Karl Hoopes

Karl Hoopes

Spring is a typical time of year to vaccinate horses against disease. The American Association of Equine Practitioners has instituted a set of guidelines for equine vaccinations but a “standard” vaccination program does not exist.

Individual situations should be evaluated on the following criteria:

• Risk of disease (anticipated exposure, environment, age, breed, and use of horse)

• Consequences of the disease (mortality, zoonotic potential)

• Anticipated effectiveness of the vaccine

• Potential adverse reactions to a vaccine

• Cost of immunization vs. potential cost of the disease

As you consult with your local veterinarian, you will be able to decide when to vaccinate and what products to use.

The AAEP has listed five vaccines as “core vaccines.” These vaccines protect against diseases that are endemic in a region, that are potential public health concerns, highly infectious, or pose a risk of severe disease. These vaccines have demonstrated efficacy and safety. The core equine vaccinations include eastern encephalomyelitis, western encephalomyelitis, West Nile, tetanus, and rabies. Unvaccinated horses should receive a two-dose series with a six- to eight-week interval between doses. Begin vaccinating foals at 4 months of age. Previously vaccinated adult horses should be vaccinated annually. Pregnant mares should receive the vaccinations six to eight weeks before foaling to ensure that the mare’s colostrum will have antibodies.

Eastern/western encephalomyelitis and West Nile virus are spread by mosquitos. Vaccinations should be done at least a month before the anticipated onset of mosquito season. This allows the horse’s immune system enough time to mount a protective response.

Tetanus is caused by toxins in spore-forming bacteria found in feces and soil. Because horses are extremely sensitive to this toxin and it is abundant in our surrounding environment, it is an ever-present concern. Vaccination boosters should be administered to horses that receive a wound or undergo surgery more than six months after any previous booster.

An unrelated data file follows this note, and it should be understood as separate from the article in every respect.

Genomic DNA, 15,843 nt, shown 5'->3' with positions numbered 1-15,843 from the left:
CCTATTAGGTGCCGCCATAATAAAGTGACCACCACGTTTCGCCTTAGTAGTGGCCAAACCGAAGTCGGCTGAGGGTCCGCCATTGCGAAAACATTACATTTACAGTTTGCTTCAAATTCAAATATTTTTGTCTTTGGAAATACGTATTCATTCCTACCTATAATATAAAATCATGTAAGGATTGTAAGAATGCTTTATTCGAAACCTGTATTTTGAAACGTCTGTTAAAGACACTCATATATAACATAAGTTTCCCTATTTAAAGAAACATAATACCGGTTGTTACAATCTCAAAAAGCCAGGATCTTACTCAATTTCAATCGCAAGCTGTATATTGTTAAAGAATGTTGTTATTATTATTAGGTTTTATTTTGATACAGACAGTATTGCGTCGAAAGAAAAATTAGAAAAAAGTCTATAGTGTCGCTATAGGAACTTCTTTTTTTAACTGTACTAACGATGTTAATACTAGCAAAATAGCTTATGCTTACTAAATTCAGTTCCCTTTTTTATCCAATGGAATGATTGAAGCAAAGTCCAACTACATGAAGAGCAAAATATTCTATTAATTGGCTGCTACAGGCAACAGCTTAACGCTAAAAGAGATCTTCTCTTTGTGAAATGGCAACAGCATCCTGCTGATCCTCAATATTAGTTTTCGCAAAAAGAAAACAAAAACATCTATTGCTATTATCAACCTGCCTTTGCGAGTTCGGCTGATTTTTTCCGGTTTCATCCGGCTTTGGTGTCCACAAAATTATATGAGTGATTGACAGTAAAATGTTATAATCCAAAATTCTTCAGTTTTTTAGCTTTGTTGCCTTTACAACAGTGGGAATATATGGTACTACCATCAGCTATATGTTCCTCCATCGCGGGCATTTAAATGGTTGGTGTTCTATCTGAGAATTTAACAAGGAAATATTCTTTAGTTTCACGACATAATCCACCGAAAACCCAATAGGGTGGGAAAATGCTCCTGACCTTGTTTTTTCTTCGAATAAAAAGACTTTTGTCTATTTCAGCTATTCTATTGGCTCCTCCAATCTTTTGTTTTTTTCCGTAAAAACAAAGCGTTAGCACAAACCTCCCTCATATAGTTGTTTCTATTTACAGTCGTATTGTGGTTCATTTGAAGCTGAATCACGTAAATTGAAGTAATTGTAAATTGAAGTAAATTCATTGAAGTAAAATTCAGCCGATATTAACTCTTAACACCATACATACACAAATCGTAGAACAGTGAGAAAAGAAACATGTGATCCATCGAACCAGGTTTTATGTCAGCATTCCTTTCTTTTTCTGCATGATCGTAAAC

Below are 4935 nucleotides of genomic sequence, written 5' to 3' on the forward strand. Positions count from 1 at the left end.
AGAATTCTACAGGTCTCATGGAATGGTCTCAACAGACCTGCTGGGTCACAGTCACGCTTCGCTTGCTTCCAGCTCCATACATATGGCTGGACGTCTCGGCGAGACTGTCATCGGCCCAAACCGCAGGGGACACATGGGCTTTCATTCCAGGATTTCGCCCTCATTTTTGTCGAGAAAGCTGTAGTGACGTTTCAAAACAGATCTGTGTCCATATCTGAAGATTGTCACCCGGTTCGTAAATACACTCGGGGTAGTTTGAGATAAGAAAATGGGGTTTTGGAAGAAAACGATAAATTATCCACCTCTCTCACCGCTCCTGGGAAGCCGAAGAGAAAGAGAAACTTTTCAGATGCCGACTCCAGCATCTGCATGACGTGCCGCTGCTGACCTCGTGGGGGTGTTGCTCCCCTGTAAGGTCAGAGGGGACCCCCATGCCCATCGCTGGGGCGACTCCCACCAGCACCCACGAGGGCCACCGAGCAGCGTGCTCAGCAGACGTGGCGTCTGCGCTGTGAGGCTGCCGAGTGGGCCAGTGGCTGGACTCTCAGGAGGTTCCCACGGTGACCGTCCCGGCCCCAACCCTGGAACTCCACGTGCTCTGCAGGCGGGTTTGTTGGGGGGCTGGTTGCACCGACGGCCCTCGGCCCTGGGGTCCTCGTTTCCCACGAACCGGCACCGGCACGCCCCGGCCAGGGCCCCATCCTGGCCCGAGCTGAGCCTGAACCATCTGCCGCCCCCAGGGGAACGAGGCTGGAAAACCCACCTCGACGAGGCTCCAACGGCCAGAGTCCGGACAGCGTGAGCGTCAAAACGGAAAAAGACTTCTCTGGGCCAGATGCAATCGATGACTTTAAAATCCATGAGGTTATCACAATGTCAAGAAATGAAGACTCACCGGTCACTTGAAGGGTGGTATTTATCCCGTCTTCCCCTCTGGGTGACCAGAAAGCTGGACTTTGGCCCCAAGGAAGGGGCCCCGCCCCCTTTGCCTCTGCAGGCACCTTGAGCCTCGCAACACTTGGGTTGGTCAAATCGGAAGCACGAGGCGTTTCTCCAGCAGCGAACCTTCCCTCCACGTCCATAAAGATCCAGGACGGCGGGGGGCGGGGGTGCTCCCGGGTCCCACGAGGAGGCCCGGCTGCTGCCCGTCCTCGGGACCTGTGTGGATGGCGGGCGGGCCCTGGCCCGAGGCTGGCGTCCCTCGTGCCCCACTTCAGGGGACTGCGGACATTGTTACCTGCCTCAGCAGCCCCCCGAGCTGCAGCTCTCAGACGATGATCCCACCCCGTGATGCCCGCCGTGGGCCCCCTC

Rabies is spread through the saliva of an infected animal. Although equine cases are very rare, rabies is endemic in every state except Hawaii. Due to the potential of spreading to humans, zoonosis, rabies is considered a core vaccine. It should be noted that in most states, rabies vaccination must be under the direct supervision of a veterinarian.

In addition to “core” vaccines, we have “risk-based” vaccines. These vaccines should be incorporated into a vaccination program after a risk analysis is performed by the owner and the veterinarian. The use of risk-based vaccines may vary depending on region, risk of exposure, use of the horse, and severity of the disease. Risk-based vaccines include equine herpesvirus, equine influenza, equine viral arteritis, leptospirosis, Potomac horse fever, rotaviral diarrhea, snake bite, strangles, anthrax and botulism. Equine herpesvirus, equine Influenza, and strangles are common causes of respiratory disease in horses. These diseases spread easily between horses at equine events. Some events require these risk-based vaccinations as part of biosecurity policies before horses are allowed to attend.

Equine vaccines as a whole are safe and offer a good source of protection. However, no vaccine is completely protective. Implementing good biosecurity measures will help prevent the spread of disease. Early recognition and treatment of any disease increase the likelihood of a positive outcome.

Karl Hoopes, DVM, is the equine specialist at Utah State University Extension and assistant professor in the USU School of Veterinary Medicine. Before joining the faculty at USU, Karl worked as a mixed-practice veterinarian. He can be reached at karl.hoopes@usu.edu.